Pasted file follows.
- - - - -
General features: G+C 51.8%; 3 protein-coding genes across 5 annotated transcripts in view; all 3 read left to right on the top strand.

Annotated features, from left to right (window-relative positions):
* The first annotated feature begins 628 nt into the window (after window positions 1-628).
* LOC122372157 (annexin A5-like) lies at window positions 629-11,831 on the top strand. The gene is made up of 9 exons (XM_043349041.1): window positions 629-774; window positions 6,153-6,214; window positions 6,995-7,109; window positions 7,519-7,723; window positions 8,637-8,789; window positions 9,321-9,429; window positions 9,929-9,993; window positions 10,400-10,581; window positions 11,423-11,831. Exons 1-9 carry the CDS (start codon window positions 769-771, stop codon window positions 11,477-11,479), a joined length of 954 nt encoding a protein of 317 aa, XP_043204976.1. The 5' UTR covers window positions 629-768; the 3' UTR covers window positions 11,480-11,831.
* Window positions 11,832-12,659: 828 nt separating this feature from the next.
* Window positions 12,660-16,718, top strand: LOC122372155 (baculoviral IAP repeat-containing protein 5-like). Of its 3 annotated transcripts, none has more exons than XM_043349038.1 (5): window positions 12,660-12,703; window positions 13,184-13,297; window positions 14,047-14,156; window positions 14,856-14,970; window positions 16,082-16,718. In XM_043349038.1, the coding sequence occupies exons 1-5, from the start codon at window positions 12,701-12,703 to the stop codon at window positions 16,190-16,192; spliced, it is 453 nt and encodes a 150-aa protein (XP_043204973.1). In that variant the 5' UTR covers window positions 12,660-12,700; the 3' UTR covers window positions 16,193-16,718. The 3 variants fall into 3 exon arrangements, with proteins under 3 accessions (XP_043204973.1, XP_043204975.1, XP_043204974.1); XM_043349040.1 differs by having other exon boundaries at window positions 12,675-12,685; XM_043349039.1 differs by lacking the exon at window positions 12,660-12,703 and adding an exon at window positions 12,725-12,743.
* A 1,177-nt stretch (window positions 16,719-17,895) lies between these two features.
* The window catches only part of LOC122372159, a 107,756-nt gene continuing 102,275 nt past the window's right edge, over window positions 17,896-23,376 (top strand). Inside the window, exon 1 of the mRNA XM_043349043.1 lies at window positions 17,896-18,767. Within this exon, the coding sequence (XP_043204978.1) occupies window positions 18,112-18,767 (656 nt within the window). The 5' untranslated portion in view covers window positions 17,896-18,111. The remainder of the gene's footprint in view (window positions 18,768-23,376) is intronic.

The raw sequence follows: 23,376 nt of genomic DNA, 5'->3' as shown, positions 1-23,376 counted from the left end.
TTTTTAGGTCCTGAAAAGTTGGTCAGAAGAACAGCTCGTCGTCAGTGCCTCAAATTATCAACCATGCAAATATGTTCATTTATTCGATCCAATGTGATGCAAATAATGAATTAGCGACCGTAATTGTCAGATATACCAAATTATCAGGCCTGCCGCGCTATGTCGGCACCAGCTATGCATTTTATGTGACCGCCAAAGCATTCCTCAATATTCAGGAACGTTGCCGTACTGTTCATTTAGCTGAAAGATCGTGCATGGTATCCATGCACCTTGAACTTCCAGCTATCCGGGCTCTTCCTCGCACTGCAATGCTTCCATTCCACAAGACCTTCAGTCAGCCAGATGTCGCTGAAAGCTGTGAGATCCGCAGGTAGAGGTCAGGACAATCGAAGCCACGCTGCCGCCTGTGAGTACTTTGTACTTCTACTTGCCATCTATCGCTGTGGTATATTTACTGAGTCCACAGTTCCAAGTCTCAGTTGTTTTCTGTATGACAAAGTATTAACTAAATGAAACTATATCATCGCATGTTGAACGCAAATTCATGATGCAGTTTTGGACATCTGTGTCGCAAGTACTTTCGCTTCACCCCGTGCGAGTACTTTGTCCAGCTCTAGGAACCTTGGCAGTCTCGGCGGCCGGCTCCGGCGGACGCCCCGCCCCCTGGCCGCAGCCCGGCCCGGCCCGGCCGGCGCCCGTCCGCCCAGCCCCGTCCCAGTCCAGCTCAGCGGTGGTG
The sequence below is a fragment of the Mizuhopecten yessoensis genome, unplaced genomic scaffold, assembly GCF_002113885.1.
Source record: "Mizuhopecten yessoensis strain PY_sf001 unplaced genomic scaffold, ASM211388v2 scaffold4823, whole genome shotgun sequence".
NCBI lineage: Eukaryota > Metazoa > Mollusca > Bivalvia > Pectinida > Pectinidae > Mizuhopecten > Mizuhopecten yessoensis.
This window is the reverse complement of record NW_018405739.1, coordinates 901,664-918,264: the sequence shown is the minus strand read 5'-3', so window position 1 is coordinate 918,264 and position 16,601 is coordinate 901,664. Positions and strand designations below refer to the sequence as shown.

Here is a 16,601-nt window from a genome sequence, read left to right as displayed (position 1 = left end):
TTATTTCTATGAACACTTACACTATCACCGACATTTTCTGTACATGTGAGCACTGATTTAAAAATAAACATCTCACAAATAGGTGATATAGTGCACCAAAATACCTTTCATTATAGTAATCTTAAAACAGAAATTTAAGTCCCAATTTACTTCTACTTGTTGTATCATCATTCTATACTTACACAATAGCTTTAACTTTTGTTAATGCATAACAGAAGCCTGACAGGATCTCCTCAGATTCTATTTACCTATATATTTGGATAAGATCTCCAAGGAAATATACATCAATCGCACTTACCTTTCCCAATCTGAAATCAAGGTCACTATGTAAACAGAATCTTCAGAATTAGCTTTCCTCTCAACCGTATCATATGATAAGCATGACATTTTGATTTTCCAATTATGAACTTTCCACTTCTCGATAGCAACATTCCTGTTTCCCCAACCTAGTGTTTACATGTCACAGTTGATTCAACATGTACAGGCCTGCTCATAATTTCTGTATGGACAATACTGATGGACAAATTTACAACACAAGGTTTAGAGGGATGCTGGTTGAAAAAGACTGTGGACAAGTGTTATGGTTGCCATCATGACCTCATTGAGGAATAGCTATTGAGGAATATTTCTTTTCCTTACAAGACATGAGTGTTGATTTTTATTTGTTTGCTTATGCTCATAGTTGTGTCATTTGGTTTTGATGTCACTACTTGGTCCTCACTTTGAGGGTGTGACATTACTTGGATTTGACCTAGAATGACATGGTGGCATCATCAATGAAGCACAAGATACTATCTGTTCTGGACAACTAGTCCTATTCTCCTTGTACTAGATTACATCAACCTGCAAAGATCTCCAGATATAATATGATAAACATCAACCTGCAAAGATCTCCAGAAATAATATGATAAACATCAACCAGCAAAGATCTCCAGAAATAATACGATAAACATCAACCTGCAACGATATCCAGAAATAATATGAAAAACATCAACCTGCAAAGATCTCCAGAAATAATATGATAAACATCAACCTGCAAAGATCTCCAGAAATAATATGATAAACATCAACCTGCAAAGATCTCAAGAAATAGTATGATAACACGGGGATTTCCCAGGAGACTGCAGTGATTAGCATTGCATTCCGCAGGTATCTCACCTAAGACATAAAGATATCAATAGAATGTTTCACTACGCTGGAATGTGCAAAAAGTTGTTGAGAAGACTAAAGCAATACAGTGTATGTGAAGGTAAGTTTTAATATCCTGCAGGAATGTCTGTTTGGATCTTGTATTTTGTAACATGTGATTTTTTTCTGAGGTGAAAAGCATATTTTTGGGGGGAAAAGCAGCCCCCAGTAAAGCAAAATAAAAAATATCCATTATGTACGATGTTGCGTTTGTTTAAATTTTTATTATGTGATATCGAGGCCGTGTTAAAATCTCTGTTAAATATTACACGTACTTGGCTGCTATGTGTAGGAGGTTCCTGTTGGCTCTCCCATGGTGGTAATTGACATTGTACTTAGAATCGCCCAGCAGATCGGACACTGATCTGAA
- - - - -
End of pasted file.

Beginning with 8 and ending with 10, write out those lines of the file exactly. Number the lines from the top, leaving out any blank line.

* The window catches only part of LOC122372159, a 107,756-nt gene continuing 102,275 nt past the window's right edge, over window positions 17,896-23,376 (top strand). Inside the window, exon 1 of the mRNA XM_043349043.1 lies at window positions 17,896-18,767. Within this exon, the coding sequence (XP_043204978.1) occupies window positions 18,112-18,767 (656 nt within the window). The 5' untranslated portion in view covers window positions 17,896-18,111. The remainder of the gene's footprint in view (window positions 18,768-23,376) is intronic.

The raw sequence follows: 23,376 nt of genomic DNA, 5'->3' as shown, positions 1-23,376 counted from the left end.
TTTTTAGGTCCTGAAAAGTTGGTCAGAAGAACAGCTCGTCGTCAGTGCCTCAAATTATCAACCATGCAAATATGTTCATTTATTCGATCCAATGTGATGCAAATAATGAATTAGCGACCGTAATTGTCAGATATACCAAATTATCAGGCCTGCCGCGCTATGTCGGCACCAGCTATGCATTTTATGTGACCGCCAAAGCATTCCTCAATATTCAGGAACGTTGCCGTACTGTTCATTTAGCTGAAAGATCGTGCATGGTATCCATGCACCTTGAACTTCCAGCTATCCGGGCTCTTCCTCGCACTGCAATGCTTCCATTCCACAAGACCTTCAGTCAGCCAGATGTCGCTGAAAGCTGTGAGATCCGCAGGTAGAGGTCAGGACAATCGAAGCCACGCTGCCGCCTGTGAGTACTTTGTACTTCTACTTGCCATCTATCGCTGTGGTATATTTACTGAGTCCACAGTTCCAAGTCTCAGTTGTTTTCTGTATGACAAAGTATTAACTAAATGAAACTATATCATCGCATGTTGAACGCAAATTCATGATGCAGTTTTGGACATCTGTGTCGCAAGTACTTTCGCTTCACCCCGTGCGAGTACTTTGTCCAGCTCTAGGAACCTTGGCAGTCTCGGCGGCCGGCTCCGGCGGACGCCCCGCCCCCTGGCCGCAGCCCGGCCCGGCCCGGCCGGCGCCCGTCCGCCCAGCCCCGTCCCAGTCCAGCTCAGCGGTGGTG